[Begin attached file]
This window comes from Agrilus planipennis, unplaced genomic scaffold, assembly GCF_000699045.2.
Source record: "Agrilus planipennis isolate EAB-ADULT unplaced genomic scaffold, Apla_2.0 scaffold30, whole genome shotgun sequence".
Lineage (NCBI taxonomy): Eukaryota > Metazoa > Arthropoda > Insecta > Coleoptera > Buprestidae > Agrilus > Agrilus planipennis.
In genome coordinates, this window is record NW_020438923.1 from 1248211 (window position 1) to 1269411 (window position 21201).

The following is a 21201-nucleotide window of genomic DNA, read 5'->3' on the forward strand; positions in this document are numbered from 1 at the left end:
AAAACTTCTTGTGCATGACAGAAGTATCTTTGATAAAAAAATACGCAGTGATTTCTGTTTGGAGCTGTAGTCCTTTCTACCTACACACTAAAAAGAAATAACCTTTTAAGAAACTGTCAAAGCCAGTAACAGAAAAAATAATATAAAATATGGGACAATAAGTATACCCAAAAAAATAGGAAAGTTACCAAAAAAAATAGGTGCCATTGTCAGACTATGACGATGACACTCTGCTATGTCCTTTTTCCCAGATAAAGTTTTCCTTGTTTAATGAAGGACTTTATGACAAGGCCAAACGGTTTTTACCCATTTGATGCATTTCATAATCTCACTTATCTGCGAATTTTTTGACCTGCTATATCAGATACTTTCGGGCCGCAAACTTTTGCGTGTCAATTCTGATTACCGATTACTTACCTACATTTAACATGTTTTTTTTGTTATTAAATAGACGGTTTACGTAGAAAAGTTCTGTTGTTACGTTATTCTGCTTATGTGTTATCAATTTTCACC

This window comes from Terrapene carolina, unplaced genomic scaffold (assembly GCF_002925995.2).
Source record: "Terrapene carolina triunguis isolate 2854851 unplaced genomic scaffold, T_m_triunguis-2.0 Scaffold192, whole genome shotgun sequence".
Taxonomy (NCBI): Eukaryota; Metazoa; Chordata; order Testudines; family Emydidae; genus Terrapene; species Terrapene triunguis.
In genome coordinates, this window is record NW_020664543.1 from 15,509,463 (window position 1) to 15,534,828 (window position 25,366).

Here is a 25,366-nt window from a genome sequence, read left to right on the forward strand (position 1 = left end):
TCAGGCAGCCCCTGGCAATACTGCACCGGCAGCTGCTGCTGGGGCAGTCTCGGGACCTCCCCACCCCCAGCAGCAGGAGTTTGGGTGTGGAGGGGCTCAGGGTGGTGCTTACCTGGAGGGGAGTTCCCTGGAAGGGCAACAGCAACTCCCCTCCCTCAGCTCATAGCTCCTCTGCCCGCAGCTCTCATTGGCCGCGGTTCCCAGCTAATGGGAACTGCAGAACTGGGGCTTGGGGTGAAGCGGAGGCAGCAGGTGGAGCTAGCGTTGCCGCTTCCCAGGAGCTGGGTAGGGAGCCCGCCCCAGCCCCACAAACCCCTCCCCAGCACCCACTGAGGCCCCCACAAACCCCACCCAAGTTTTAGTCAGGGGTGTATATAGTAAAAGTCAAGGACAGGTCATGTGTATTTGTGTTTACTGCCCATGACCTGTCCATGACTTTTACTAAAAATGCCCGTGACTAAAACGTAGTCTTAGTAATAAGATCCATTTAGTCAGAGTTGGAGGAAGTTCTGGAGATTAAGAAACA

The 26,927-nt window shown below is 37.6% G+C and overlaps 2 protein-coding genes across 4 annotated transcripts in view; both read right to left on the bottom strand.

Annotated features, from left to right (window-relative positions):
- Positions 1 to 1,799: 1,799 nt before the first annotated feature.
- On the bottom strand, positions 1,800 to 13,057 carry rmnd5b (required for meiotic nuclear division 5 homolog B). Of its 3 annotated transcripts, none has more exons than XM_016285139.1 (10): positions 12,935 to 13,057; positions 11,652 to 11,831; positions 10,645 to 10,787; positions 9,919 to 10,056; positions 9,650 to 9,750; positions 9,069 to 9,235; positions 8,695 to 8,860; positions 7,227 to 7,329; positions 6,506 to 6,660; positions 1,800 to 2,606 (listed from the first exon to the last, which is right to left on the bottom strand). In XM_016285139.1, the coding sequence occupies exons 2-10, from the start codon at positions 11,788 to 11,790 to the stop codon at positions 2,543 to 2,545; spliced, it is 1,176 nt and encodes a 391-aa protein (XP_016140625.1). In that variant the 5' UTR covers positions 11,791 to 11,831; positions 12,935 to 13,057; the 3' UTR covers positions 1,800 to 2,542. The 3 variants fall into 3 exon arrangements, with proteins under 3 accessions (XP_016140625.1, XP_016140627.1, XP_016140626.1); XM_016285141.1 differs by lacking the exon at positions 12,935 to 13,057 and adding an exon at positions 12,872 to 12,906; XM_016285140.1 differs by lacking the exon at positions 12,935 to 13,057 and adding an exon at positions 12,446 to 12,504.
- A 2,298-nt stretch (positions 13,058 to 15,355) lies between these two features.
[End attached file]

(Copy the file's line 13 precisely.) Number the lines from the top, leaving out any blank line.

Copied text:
The 26,927-nt window shown below is 37.6% G+C and overlaps 2 protein-coding genes across 4 annotated transcripts in view; both read right to left on the bottom strand.